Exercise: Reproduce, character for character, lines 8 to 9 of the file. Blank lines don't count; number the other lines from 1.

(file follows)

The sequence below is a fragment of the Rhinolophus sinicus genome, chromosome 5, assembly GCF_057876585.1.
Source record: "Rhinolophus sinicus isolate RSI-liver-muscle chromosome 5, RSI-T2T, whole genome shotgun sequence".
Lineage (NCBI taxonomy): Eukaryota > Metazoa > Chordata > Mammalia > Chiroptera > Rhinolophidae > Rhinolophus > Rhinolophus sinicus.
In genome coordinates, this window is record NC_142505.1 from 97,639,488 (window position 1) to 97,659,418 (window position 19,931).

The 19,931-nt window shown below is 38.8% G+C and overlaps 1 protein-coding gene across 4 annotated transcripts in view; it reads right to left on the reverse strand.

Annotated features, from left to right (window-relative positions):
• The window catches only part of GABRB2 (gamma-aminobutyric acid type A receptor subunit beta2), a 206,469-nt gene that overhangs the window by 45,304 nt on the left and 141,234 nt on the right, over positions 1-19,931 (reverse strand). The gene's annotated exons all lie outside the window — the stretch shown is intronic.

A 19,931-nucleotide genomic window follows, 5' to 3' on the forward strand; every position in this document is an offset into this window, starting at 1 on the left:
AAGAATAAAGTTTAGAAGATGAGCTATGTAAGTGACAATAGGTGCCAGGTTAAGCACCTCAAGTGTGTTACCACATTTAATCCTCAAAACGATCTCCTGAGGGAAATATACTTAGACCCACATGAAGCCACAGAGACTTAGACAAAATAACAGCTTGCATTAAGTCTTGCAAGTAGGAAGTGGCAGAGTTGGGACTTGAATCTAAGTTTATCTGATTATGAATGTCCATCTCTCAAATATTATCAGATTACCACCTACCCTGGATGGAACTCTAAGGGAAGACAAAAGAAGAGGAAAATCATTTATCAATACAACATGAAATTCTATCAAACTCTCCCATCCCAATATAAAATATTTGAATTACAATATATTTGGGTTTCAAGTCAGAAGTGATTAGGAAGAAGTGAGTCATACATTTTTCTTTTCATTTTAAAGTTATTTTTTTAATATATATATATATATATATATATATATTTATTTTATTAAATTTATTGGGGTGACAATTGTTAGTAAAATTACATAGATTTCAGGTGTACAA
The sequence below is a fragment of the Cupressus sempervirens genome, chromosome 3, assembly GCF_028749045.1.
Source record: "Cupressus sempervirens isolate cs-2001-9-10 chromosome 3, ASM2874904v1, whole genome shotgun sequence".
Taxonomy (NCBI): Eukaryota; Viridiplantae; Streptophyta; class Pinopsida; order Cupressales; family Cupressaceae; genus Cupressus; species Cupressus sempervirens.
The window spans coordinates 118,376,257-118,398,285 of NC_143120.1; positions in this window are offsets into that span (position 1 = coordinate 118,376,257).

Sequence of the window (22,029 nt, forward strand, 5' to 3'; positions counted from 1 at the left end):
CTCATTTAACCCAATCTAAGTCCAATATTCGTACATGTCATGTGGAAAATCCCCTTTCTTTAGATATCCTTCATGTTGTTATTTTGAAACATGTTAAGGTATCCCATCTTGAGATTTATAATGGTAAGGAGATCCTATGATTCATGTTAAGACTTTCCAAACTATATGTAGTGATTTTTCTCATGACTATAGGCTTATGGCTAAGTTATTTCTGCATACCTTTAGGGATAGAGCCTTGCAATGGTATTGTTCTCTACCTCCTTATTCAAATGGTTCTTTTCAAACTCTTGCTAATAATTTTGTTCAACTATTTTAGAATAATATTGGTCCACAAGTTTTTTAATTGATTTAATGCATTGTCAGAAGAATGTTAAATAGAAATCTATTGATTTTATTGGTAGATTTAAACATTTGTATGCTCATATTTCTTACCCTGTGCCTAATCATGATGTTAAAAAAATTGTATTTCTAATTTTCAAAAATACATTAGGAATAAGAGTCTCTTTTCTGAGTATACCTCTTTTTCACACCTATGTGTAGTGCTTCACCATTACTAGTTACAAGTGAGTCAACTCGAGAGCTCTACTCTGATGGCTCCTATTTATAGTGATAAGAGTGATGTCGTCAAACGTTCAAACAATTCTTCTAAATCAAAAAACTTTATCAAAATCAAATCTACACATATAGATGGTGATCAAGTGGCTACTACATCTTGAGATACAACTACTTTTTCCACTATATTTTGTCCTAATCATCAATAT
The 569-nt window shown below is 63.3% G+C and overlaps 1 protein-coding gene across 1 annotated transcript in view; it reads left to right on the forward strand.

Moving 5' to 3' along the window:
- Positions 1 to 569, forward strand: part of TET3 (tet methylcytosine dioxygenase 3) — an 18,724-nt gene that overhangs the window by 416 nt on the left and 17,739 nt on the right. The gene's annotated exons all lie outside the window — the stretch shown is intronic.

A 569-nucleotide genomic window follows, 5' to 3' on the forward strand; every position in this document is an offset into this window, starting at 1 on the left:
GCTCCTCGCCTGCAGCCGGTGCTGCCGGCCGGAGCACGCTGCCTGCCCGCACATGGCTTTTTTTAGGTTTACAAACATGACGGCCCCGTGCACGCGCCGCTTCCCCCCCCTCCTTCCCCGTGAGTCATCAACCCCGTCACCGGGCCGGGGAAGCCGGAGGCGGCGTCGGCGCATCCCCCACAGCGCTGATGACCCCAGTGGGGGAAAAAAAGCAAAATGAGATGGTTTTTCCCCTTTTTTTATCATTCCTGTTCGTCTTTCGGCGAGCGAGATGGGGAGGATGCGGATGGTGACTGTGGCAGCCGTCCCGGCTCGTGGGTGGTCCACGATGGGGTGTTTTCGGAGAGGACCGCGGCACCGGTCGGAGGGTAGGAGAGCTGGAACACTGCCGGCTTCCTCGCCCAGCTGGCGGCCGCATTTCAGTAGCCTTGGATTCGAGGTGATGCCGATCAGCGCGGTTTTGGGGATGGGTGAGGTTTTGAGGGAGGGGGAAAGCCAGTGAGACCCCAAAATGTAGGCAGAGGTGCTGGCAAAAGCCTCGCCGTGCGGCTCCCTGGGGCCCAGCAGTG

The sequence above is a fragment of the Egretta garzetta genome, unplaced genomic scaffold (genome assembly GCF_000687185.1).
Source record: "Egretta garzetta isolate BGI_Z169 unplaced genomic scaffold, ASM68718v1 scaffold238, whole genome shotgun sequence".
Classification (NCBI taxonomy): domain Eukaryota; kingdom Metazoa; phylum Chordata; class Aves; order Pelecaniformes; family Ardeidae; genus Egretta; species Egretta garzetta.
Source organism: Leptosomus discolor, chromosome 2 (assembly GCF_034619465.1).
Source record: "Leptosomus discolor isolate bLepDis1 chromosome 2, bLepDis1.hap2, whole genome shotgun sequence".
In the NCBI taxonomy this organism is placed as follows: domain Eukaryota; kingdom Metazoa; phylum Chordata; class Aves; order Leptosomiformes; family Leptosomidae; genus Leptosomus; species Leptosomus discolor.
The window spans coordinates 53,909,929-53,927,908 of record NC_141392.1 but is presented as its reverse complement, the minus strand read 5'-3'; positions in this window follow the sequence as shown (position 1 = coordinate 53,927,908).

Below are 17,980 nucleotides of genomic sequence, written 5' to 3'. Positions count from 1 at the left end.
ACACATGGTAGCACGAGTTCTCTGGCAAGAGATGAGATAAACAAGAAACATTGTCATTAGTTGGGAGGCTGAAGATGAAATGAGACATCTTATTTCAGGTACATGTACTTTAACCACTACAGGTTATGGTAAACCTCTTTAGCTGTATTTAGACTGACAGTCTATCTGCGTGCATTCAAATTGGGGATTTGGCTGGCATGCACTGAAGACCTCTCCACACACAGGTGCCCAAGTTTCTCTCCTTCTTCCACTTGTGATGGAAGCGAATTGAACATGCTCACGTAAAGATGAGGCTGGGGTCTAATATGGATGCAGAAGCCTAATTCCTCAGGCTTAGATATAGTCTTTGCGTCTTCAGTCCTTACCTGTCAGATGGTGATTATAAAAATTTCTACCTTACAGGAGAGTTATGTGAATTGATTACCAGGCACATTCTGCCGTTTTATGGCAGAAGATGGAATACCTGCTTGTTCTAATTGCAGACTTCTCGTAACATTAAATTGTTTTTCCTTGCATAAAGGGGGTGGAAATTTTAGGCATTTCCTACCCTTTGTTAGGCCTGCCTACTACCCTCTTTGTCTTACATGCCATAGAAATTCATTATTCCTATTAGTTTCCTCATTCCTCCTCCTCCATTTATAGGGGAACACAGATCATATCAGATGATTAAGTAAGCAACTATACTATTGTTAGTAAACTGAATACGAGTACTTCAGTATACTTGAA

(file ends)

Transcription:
A 19,931-nucleotide genomic window follows, 5' to 3' on the forward strand; every position in this document is an offset into this window, starting at 1 on the left:
AAGAATAAAGTTTAGAAGATGAGCTATGTAAGTGACAATAGGTGCCAGGTTAAGCACCTCAAGTGTGTTACCACATTTAATCCTCAAAACGATCTCCTGAGGGAAATATACTTAGACCCACATGAAGCCACAGAGACTTAGACAAAATAACAGCTTGCATTAAGTCTTGCAAGTAGGAAGTGGCAGAGTTGGGACTTGAATCTAAGTTTATCTGATTATGAATGTCCATCTCTCAAATATTATCAGATTACCACCTACCCTGGATGGAACTCTAAGGGAAGACAAAAGAAGAGGAAAATCATTTATCAATACAACATGAAATTCTATCAAACTCTCCCATCCCAATATAAAATATTTGAATTACAATATATTTGGGTTTCAAGTCAGAAGTGATTAGGAAGAAGTGAGTCATACATTTTTCTTTTCATTTTAAAGTTATTTTTTTAATATATATATATATATATATATATATATTTATTTTATTAAATTTATTGGGGTGACAATTGTTAGTAAAATTACATAGATTTCAGGTGTACAA